Recapitulating Typostammtisch #75: Veronika Burian

On Wednesday, 11th April 2018, we established a new tradition, it seems: our second Typostammtisch-before-the-Labs was a huge success. No wonder, as we had Vik Burian as our generous speaker.

Benedikt Bramböck introducing Veronika Burian, who shared with us her story: “A (non) direct path to type design”.

We spent a wonderful evening with insights, intense exchange and beautiful encounters among colleagues, many of them arriving just in time, with luggage and everything. We were happy to note at least five type design student groups, from The Hague (NL), Lausanne (CH), Ljubljana (SL), Reading (UK), and St. Petersburg (RU) – next to our lovely local colleagues and Berlin Typostammtischstammgäste. Let me not forget to mention Gayaneh Bagdasaryan and Sol Matas who – not only on that evening – proved to be perfect additions to the Typostammtisch team. Plus many more helping hands (Dan, Daniel, Golnar, Tom, …) Thank you, everyone!

One of Veronika’s first encounters with Schrift as a school child.

A multilingual, multicultural background

There where two aspects of Veronika’s talk that impressed me most, which were probably also new to most of the audience: the more personal insights in her life and career path, and the recent development of her company, TypeTogether. Veronika was born in Prague (CZ). When she was young, her family moved to Munich (D) where she started her studies. She continued in Vienna (AT), then Prague again, and Milan (IT), then shortly in the US, some years in the UK (working in London at Dalton Maag), then… well, I lost track. At some point Vik moved to Spain, where she still lives today, renovating a house on the countryside with her partner – surely all her design skills flowing into that as well. For, interestingly, Veronika graduated as an industrial designer in Munich. She indulged into that, working in Vienna and Milan for renowned agencies. So, she learned everything about curves and forms and about designing industrial products, first, plus she continued working as a graphic designer, when she discovered her deep love for type.

Veronika Burian summarizing and explaining th guiding principles at TypeTogether, and their multicultural approach both in type design and in team building.

Also Veronika Burian’s business partner José Scaglione, from (and still based in) Argentina, had been interested in other artistic fields, as she reveals: we see Vik’s “partner in crime” in a photo with his band live on stage. Vik and José met at the Typeface Design master course in Reading (UK), graduating in 2003. They established and expanded a cross-border partnership; later on they found further companions perfectly fitting in – no matter where they are located. Today, their team at TypeTogether comprises 10 people on a steady basis plus contributing freelancers, living and working all over the world.

Teaming up at TypeTogether

In recent years, Veronika has been busy with her own type design projects but also with that expansion of her company and with the accompanying necessities. In addition to her own extensive travelling – as a lecturer, as a teacher providing workshops, as a profound and prolific type crit at conferences – more tasks have arisen. With a growing team, you need advanced managing and coordinating skills, plus take care of your communications. Like probably many in the audience I was astonished to hear that three people at TypeTogether are doing communications, not all the time, but constantly, contributing to the website, designing and producing (look at those beauties) type specimen and catalogues, writing on their corporate blog, interviews, social media, talks, you name it.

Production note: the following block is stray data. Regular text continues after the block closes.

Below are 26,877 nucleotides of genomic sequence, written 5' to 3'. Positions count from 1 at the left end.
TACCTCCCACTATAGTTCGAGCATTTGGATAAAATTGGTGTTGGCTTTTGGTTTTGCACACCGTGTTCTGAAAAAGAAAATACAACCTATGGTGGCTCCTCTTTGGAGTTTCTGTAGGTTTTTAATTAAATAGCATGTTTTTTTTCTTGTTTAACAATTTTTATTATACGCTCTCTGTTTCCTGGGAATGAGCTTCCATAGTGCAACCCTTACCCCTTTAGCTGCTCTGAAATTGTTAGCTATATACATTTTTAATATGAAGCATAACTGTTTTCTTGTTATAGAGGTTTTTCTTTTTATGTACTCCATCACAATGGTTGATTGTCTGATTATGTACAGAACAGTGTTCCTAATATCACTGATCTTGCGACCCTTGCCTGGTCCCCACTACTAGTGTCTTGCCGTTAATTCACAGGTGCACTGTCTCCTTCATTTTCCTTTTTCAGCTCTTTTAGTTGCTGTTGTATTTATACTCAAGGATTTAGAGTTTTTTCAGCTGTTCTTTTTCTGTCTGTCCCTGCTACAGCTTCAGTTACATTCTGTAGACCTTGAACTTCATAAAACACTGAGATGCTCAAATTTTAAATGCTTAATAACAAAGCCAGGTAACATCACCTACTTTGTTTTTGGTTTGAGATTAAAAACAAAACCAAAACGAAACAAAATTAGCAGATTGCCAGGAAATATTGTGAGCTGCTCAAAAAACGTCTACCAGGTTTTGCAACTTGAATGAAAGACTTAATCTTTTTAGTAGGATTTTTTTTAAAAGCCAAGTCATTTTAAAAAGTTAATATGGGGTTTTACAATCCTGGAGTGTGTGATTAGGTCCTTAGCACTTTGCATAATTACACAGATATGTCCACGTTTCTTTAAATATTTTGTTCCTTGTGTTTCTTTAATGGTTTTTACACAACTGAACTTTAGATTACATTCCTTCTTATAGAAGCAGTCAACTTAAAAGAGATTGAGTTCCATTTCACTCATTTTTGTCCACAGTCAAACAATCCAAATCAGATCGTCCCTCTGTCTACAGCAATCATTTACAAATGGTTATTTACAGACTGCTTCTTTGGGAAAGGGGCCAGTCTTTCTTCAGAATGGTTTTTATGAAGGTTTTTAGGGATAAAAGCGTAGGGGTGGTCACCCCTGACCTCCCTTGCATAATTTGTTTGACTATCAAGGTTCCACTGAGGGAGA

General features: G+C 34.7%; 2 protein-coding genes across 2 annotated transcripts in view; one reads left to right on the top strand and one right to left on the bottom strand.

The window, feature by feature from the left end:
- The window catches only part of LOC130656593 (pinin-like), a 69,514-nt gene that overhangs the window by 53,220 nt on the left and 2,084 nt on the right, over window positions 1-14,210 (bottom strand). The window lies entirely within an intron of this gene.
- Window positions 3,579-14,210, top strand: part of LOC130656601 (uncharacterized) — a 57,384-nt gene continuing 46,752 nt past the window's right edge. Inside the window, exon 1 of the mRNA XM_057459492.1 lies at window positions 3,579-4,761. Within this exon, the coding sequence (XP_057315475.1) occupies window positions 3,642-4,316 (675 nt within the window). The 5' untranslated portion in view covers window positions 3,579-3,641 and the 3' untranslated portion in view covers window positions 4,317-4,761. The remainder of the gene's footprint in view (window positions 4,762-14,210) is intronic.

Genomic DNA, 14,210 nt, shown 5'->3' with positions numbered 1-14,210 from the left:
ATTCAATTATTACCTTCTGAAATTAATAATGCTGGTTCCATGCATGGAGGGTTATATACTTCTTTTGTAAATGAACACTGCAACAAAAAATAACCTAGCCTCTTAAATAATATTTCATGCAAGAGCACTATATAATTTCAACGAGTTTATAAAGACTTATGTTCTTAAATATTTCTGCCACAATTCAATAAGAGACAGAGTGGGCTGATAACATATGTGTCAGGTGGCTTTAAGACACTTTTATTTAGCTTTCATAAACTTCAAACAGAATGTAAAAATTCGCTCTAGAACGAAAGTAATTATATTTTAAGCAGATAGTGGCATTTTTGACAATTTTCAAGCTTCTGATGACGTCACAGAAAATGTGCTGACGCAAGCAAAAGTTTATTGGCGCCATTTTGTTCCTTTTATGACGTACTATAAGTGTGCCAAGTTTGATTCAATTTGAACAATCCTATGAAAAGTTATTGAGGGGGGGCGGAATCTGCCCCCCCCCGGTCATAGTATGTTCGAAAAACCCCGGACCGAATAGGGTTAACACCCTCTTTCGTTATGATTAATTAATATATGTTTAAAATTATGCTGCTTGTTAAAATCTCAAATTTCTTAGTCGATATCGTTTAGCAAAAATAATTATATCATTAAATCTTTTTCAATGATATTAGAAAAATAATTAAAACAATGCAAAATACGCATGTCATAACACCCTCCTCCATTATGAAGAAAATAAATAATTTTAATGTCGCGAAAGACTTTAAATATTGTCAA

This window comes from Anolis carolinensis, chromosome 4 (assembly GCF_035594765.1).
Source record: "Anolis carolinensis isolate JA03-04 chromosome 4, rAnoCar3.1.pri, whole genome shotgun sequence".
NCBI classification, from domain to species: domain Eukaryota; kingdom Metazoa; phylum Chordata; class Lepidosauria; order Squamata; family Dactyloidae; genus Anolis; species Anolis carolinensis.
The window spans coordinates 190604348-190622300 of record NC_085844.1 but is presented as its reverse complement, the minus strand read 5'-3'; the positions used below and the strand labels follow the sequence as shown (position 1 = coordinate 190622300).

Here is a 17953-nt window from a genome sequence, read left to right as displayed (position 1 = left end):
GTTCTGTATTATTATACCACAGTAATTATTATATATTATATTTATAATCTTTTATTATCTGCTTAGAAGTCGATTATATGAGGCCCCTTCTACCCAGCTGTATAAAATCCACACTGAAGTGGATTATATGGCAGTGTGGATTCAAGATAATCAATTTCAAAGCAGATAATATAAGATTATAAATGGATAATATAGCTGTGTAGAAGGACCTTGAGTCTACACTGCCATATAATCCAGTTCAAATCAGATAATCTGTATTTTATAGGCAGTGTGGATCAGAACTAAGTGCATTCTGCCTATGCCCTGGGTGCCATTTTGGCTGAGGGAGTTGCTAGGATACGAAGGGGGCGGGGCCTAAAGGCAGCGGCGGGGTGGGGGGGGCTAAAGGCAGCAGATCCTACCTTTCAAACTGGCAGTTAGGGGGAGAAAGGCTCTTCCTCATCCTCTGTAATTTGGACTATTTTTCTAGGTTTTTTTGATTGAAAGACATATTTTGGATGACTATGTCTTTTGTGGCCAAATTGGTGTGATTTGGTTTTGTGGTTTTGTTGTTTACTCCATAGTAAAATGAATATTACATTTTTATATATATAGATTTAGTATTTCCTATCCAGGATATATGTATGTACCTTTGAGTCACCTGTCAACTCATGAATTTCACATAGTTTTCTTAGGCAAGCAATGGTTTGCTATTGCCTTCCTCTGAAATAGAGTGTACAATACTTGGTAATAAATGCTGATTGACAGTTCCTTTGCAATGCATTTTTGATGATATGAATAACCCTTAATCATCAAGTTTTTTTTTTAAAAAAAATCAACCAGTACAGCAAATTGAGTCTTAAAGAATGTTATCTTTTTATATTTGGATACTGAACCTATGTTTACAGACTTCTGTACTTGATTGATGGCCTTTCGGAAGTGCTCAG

Very nice that so many TypeTogether people were in the audience. We spottet Irene Vlachou from Greece, for example, one of their senior type designers since 2013, designing new typefaces as well as contributing to existing projects. There was Roxane Gataud from France, who published Bely at TypeTogether due to their first (please note) Typeface Publishing Incentive Program; Roxane joined in as type and graphic designer in 2016. Well yes, the TypeTogether team reaches from Norway (Ellmer Stefan) to Israel (Adi Stern, Liron Lavi Turkenich) to the Netherlands, Germany, Austria to China (Dr Liu Zhao) to the US (Juliet Shen, Tom Grace, Dr Mamoun Sakkal), with Joshua Farmer as (I cannot not mention my colleague) TypeTogether’s copywriter and editor since 2015. It is impressive. Also the range, variety and quality of retail fonts at TypeTogether, plus they offer custom type, is both impressive and fun to explore – don’t miss, dear graphic designers!

Crowded house at LucasFonts.

In short: You might know Vik Burian, and you should know her award-winning typeface Maiola, but there is much more to discover about TypeTogether. Describing themselves as “an indie type foundry”, they are strongly “committed to excellence in type design with a focus on editorial use”. For further reading I warmly recommend to indulge into their Book Types – and into their excellent blog in general. Keep an eye on TypeTogether’s ways and work! They seem to be pacemaking.

Thank you dear Veronika for all these valuable insights.

Vik Burian and yours truely, enjoying her company – so happy we had her!
Gayaneh Bagdasaryan (of Brownfox foundry and Serebra Nabora conference, Moscow), who gave us a helping hand, in a relaxed end-of-the-evening conversation with Lucas de Groot.

Photos: Benedikt Bramböck, Lucas de Groot and Sonja Knecht.

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